FIG. 20 is a block diagram of part of one console out of the consoles 5 a to 5 m shown in FIG. 17 that executes the scoring process for one lane. The difference from the example shown in FIG. 3 in the first embodiment is that a card reader/writer and an interface 113 therefor are provided. The rest of the arrangement is the same as in the first embodiment.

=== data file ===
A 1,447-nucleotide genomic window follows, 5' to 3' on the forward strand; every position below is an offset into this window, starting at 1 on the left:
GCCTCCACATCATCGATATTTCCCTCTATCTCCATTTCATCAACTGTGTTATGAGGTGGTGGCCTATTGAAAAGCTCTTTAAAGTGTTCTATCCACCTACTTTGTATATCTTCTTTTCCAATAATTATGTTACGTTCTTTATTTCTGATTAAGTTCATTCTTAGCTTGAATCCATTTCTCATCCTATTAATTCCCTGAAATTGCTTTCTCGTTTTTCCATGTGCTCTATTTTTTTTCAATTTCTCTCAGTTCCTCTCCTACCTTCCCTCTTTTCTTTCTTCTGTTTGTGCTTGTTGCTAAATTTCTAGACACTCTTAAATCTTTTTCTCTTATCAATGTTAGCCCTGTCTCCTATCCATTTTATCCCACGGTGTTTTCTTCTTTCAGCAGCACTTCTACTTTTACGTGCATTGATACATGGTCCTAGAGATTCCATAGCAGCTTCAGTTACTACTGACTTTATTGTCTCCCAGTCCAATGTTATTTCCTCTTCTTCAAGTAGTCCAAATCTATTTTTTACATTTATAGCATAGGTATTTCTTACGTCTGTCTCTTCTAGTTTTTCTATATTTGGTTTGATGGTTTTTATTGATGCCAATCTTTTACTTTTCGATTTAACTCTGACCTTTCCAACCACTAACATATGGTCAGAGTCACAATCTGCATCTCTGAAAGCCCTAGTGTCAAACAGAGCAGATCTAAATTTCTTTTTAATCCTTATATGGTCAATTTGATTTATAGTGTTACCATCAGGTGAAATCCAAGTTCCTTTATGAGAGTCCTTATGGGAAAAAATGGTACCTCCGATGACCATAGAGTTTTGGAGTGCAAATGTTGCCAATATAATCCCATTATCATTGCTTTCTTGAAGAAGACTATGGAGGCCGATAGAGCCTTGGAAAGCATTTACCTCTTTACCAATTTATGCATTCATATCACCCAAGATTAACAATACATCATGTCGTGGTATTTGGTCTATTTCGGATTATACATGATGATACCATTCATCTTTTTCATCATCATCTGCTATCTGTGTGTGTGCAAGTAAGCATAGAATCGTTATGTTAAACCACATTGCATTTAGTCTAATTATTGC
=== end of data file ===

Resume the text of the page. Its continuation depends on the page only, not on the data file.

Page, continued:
FIG. 21 is a block diagram showing the arrangement of one of the gift selectors 3 a, 3 b, . . . , 3 n shown in FIG. 17. Referring to FIG. 21, a CPU 61 executes programs previously written in a ROM 62. A RAM 63 is used as various types of working areas during the execution of the programs. A LAN interface 64 is a circuit for interfacing with a local area network, and executes the transfer control of various data in conjunction with the front manager or the like via the local area network. A display panel 66, which lists on the display the designations of exchangeable gifts, where the CPU 61 executes the display via an interface 65. The touch panel 68, which is located in the front of the display panel 66, is used for the input operation of a gift selection. The CPU 61 reads a touch position via an interface 67. A printer 70 prints out a gift-exchange use receipt, where the CPU 61 gives print data via an interface 69. A card reader/writer 74 performs data read/write on a card inserted by a customer, while the CPU 61 reads and updates point data via an interface 73.